Saturday, August 23, 2008
Newfoundland Water Rescue
(From the Colonial Newfoundland Club -- serving Virginia, Maryland, and D.C.)
"The Newfoundland is exceptionally well built for water work. He has a water resistant double coat, a strong muscled tail which is used as a rudder, webbed feet, ears that cling close to the head, and a strong swimming style resembling a breast stroke.
"Newfoundlands are used to help patrol the beaches in Britain, France, and Italy. During their annual water training demonstration at the Molveno Dog Show, the Italian School of Dog Training showcases circumstances in which Newfs and their handlers jump out of helicopters hovering 15 feet above the water's surface. The French Coast Guard has determined that a well-conditioned Newf can tow an inflatable life raft with 20 people aboard two miles to shore with out being unduly stressed.
"The water rescue instincts of the Newf are particularly evident when children or other family members are in the water. The Newf takes his life guarding responsibilities very seriously, quite often circling around and herding his 'family' to shore. They have an uncanny ability to sense when someone in the water needs help, whether a family member or stranger, an will immediately swim out to assist. Some dogs circle around the 'victim' until they feel the person grab onto them, then head to shore; others will take the person's arm in their mouth and proceed to tow them to safety that way.
"The Newfoundland is primarily a dog of the sea. Long ago they were the constant companions of fishermen, and boats would often not leave the shore without a Newfoundland on board. History is full of old tales recording heroic rescues made by these courageous animals. Today, the breed standard stresses that the dog should be 'at home in the water and on land.' The Newf is exceptionally well built for water work. He has a water resistant double coat, a muscled tail which is used as a rudder, webbed feet, ears that cling close to the head, and a strong swimming style resembling a breast stroke.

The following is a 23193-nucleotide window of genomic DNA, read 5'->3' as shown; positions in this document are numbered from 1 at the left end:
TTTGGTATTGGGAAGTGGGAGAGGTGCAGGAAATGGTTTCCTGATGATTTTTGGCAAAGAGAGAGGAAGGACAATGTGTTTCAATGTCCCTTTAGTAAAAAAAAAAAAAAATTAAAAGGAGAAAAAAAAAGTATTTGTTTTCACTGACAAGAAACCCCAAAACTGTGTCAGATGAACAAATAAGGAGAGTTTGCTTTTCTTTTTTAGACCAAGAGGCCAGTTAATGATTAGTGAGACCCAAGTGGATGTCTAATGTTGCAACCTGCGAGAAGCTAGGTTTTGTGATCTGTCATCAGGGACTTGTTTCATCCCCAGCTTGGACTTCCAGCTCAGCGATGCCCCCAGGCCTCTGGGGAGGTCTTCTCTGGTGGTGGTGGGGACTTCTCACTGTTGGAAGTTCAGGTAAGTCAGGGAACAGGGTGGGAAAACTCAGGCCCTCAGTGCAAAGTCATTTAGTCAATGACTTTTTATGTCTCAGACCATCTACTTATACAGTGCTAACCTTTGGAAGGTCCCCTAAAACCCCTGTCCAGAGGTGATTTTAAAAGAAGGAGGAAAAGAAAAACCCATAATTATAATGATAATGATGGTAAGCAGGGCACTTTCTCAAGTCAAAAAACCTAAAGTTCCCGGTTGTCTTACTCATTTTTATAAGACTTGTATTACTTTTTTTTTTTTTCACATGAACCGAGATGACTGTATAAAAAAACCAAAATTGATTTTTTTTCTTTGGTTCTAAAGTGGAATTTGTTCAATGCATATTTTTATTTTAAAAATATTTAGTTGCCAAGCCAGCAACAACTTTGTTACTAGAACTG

"Great Britain first sponsored formal water tests for Newfoundlands in the late 1800's. The Newfoundland Club of American began its water tests in 1973, with the first test in this country being held by the Great Lakes Newfoundland Club in Michigan.
"The Water Test offers the Newfoundland an opportunity to perform a series of exercises designed to show their natural life-saving instincts. The test is composed of Junior and Senior Divisions. Each contains six exercises with suggested time limits. A dog successfully completing the Junior exercises is awarded the NCA title of Water Dog (WD). Successful completion of the Senior exercises earns a Water Rescue Dog (WRD) title.
"The Newfoundland Club of America encourages its members to foster and maintain the working dog abilities that are such an important part of the history of the breed. To this end, the NCA sponsors Water Tests across the country. The Newfoundland Club of America Water Tests are a series of exercises designed to develop and demonstrate the water work abilities of purebred Newfoundland dogs. The Newfoundland has historically functioned as a working companion to its owner, and members of the breed have participated in many heroic rescues. Performance of these exercises is intended as a demonstration of skill developed through both natural ability and training. The emphasis in the Water Test is on teamwork between dog and handler in realistic work and rescue situations."
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Again, all of this is quite worthy and civilized but "at home in the water"? Well, they never interviewed me for that opinion and I must take issue with it. Someone said my water bowl was too deep for me but I shall not respond to such insipient fabianism.
I'm "at home" on the dry beach, but Plonker doesn't take us there because of the show-world nonsense and something about our coats. I may go after my Canine Good Citizen Award as I am particularly good at the "lay down" technique. But all the water rescue rage taking place this summer is putting too much pressure on me. Towing 20 humans in a boat? Just the thought stresses me out. Time to sleep.
Come-on 'Drew. (He really listens to me now -- my powers are ever-increasing.)